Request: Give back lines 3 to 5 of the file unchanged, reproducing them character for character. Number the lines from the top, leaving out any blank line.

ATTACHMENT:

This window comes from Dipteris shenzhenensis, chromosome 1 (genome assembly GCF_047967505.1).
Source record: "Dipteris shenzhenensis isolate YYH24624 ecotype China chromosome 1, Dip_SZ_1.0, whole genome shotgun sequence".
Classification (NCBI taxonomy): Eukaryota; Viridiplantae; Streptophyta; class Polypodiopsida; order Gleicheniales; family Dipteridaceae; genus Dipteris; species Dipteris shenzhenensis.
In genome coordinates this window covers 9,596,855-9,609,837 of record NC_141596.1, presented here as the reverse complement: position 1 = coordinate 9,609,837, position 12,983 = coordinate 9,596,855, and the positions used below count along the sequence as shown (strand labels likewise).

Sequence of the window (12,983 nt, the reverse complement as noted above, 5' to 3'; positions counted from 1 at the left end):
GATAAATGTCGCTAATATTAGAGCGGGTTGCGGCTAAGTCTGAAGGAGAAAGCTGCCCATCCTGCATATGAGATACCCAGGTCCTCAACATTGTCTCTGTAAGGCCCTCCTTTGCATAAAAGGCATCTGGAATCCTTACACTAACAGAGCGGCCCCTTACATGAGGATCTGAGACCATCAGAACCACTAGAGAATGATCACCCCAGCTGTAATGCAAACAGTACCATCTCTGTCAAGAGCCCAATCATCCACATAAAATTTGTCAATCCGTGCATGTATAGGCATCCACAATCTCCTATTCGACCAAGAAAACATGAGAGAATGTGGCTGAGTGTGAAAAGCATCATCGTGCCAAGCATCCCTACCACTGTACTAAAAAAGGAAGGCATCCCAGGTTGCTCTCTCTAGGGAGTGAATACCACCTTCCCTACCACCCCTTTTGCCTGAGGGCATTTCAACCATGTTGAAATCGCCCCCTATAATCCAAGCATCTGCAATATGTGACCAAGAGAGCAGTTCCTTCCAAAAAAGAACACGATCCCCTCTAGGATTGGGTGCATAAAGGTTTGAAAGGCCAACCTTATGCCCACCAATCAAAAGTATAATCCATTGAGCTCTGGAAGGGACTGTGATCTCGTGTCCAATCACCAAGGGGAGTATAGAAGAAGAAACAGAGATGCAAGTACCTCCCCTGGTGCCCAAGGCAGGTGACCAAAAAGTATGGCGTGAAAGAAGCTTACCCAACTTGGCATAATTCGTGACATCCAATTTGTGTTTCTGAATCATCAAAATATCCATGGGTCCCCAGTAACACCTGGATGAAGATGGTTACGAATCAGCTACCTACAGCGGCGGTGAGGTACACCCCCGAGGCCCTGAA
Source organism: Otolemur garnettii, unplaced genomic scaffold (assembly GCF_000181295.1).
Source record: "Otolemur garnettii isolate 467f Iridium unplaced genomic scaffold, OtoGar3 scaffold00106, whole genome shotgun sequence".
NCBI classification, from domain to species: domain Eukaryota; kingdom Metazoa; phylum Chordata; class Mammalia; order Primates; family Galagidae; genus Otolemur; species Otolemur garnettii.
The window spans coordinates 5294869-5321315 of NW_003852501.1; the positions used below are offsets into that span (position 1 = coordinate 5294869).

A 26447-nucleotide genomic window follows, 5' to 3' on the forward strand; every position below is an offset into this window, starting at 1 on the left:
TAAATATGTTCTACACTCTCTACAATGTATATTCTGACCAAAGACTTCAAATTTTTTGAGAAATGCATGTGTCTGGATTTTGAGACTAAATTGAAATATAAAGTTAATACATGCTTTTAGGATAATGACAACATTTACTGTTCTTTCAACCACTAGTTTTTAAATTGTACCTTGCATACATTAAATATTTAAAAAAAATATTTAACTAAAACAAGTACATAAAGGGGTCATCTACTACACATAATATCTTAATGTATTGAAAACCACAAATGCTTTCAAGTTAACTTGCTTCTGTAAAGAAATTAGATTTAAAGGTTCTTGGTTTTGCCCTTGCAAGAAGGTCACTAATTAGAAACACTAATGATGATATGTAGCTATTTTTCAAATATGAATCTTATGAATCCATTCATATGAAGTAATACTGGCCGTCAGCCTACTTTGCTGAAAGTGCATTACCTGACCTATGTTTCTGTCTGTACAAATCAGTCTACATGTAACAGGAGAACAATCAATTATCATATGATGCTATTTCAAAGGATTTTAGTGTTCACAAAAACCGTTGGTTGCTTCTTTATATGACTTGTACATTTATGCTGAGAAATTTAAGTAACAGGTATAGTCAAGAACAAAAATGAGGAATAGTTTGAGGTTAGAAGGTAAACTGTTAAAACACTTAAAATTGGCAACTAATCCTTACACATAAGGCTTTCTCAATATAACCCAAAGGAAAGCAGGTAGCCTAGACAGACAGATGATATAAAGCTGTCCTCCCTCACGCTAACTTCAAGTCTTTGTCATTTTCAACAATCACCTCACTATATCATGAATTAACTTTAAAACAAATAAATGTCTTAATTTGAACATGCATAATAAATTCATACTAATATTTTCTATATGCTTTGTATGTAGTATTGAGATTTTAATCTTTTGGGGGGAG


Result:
Classification (NCBI taxonomy): Eukaryota; Viridiplantae; Streptophyta; class Polypodiopsida; order Gleicheniales; family Dipteridaceae; genus Dipteris; species Dipteris shenzhenensis.
In genome coordinates this window covers 9,596,855-9,609,837 of record NC_141596.1, presented here as the reverse complement: position 1 = coordinate 9,609,837, position 12,983 = coordinate 9,596,855, and the positions used below count along the sequence as shown (strand labels likewise).

Sequence of the window (12,983 nt, the reverse complement as noted above, 5' to 3'; positions counted from 1 at the left end):